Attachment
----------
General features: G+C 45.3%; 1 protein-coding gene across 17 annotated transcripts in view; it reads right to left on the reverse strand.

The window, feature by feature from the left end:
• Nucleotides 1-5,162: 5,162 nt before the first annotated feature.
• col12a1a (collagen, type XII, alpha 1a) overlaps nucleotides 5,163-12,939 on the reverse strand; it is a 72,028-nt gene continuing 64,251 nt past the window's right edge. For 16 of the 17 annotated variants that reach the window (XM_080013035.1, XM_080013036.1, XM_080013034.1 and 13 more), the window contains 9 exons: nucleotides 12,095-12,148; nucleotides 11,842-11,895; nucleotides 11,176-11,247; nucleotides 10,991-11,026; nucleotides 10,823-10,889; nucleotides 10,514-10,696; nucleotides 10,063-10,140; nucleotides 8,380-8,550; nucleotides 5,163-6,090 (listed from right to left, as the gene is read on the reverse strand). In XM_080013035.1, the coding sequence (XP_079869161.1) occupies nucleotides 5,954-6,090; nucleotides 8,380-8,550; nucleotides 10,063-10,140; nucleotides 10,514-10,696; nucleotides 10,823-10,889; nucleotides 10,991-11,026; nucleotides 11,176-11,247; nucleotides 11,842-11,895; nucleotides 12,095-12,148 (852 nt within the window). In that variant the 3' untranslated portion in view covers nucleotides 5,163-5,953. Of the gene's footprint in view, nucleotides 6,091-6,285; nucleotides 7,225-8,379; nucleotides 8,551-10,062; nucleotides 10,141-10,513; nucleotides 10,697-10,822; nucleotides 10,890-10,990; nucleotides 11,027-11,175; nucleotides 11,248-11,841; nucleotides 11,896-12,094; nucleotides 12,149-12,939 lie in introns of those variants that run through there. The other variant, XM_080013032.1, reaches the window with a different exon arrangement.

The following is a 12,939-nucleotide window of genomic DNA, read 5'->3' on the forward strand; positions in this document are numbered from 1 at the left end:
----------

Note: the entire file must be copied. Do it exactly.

General features: G+C 45.3%; 1 protein-coding gene across 17 annotated transcripts in view; it reads right to left on the reverse strand.

The window, feature by feature from the left end:
• Nucleotides 1-5,162: 5,162 nt before the first annotated feature.
• col12a1a (collagen, type XII, alpha 1a) overlaps nucleotides 5,163-12,939 on the reverse strand; it is a 72,028-nt gene continuing 64,251 nt past the window's right edge. For 16 of the 17 annotated variants that reach the window (XM_080013035.1, XM_080013036.1, XM_080013034.1 and 13 more), the window contains 9 exons: nucleotides 12,095-12,148; nucleotides 11,842-11,895; nucleotides 11,176-11,247; nucleotides 10,991-11,026; nucleotides 10,823-10,889; nucleotides 10,514-10,696; nucleotides 10,063-10,140; nucleotides 8,380-8,550; nucleotides 5,163-6,090 (listed from right to left, as the gene is read on the reverse strand). In XM_080013035.1, the coding sequence (XP_079869161.1) occupies nucleotides 5,954-6,090; nucleotides 8,380-8,550; nucleotides 10,063-10,140; nucleotides 10,514-10,696; nucleotides 10,823-10,889; nucleotides 10,991-11,026; nucleotides 11,176-11,247; nucleotides 11,842-11,895; nucleotides 12,095-12,148 (852 nt within the window). In that variant the 3' untranslated portion in view covers nucleotides 5,163-5,953. Of the gene's footprint in view, nucleotides 6,091-6,285; nucleotides 7,225-8,379; nucleotides 8,551-10,062; nucleotides 10,141-10,513; nucleotides 10,697-10,822; nucleotides 10,890-10,990; nucleotides 11,027-11,175; nucleotides 11,248-11,841; nucleotides 11,896-12,094; nucleotides 12,149-12,939 lie in introns of those variants that run through there. The other variant, XM_080013032.1, reaches the window with a different exon arrangement.

The following is a 12,939-nucleotide window of genomic DNA, read 5'->3' on the forward strand; positions in this document are numbered from 1 at the left end: